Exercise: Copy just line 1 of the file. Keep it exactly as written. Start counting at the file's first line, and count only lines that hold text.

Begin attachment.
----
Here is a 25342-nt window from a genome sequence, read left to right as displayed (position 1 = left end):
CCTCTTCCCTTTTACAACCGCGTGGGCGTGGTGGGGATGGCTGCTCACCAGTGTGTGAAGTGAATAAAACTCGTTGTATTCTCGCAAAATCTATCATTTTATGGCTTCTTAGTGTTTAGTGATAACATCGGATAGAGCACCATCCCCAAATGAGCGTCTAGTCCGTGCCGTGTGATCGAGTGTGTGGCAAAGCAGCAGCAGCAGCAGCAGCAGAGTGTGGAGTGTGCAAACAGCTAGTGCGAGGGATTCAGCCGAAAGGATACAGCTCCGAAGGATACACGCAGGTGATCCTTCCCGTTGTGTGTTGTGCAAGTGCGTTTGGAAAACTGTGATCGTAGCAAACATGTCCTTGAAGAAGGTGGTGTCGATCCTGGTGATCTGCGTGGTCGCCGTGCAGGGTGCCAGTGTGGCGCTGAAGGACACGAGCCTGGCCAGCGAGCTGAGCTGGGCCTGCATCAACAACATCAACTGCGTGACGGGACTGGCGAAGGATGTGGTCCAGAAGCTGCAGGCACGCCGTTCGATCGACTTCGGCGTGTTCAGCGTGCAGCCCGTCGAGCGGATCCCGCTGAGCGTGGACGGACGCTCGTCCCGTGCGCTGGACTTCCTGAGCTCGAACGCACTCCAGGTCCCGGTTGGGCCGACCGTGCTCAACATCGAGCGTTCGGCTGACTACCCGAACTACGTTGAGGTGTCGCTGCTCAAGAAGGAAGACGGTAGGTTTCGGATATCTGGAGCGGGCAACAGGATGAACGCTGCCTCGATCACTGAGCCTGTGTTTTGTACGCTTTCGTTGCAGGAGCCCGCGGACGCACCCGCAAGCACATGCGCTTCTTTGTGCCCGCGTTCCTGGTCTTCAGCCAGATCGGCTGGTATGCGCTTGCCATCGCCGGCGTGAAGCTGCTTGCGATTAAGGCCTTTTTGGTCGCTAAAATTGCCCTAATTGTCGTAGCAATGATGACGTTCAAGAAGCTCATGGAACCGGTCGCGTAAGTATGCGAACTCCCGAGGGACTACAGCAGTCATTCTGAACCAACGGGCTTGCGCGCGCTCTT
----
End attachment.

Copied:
Here is a 25342-nt window from a genome sequence, read left to right as displayed (position 1 = left end):